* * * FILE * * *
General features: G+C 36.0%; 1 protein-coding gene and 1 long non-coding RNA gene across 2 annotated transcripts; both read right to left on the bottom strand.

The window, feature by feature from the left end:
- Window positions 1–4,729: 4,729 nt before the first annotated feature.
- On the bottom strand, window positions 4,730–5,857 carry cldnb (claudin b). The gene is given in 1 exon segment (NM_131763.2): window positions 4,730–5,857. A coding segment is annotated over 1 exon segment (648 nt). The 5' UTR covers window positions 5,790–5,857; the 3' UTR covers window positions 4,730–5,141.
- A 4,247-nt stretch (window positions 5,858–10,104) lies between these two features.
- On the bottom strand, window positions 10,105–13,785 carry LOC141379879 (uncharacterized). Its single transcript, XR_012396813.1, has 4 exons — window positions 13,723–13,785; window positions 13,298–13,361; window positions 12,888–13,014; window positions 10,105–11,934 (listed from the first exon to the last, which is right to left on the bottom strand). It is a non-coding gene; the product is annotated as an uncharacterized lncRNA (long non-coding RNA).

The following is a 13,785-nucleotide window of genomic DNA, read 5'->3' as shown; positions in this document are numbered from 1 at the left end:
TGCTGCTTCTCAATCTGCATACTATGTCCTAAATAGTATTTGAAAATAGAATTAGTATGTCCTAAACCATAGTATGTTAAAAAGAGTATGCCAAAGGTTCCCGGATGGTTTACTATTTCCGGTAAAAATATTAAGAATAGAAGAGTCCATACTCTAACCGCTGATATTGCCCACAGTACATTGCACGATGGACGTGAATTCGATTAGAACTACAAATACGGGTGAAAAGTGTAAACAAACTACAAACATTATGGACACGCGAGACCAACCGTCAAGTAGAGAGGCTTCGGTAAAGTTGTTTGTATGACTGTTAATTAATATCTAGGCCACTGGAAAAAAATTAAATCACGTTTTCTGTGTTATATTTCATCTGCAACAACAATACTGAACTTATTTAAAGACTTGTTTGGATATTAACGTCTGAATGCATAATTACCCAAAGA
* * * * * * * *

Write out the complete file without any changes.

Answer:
General features: G+C 36.0%; 1 protein-coding gene and 1 long non-coding RNA gene across 2 annotated transcripts; both read right to left on the bottom strand.

The window, feature by feature from the left end:
- Window positions 1–4,729: 4,729 nt before the first annotated feature.
- On the bottom strand, window positions 4,730–5,857 carry cldnb (claudin b). The gene is given in 1 exon segment (NM_131763.2): window positions 4,730–5,857. A coding segment is annotated over 1 exon segment (648 nt). The 5' UTR covers window positions 5,790–5,857; the 3' UTR covers window positions 4,730–5,141.
- A 4,247-nt stretch (window positions 5,858–10,104) lies between these two features.
- On the bottom strand, window positions 10,105–13,785 carry LOC141379879 (uncharacterized). Its single transcript, XR_012396813.1, has 4 exons — window positions 13,723–13,785; window positions 13,298–13,361; window positions 12,888–13,014; window positions 10,105–11,934 (listed from the first exon to the last, which is right to left on the bottom strand). It is a non-coding gene; the product is annotated as an uncharacterized lncRNA (long non-coding RNA).

The following is a 13,785-nucleotide window of genomic DNA, read 5'->3' as shown; positions in this document are numbered from 1 at the left end:
TGCTGCTTCTCAATCTGCATACTATGTCCTAAATAGTATTTGAAAATAGAATTAGTATGTCCTAAACCATAGTATGTTAAAAAGAGTATGCCAAAGGTTCCCGGATGGTTTACTATTTCCGGTAAAAATATTAAGAATAGAAGAGTCCATACTCTAACCGCTGATATTGCCCACAGTACATTGCACGATGGACGTGAATTCGATTAGAACTACAAATACGGGTGAAAAGTGTAAACAAACTACAAACATTATGGACACGCGAGACCAACCGTCAAGTAGAGAGGCTTCGGTAAAGTTGTTTGTATGACTGTTAATTAATATCTAGGCCACTGGAAAAAAATTAAATCACGTTTTCTGTGTTATATTTCATCTGCAACAACAATACTGAACTTATTTAAAGACTTGTTTGGATATTAACGTCTGAATGCATAATTACCCAAAGA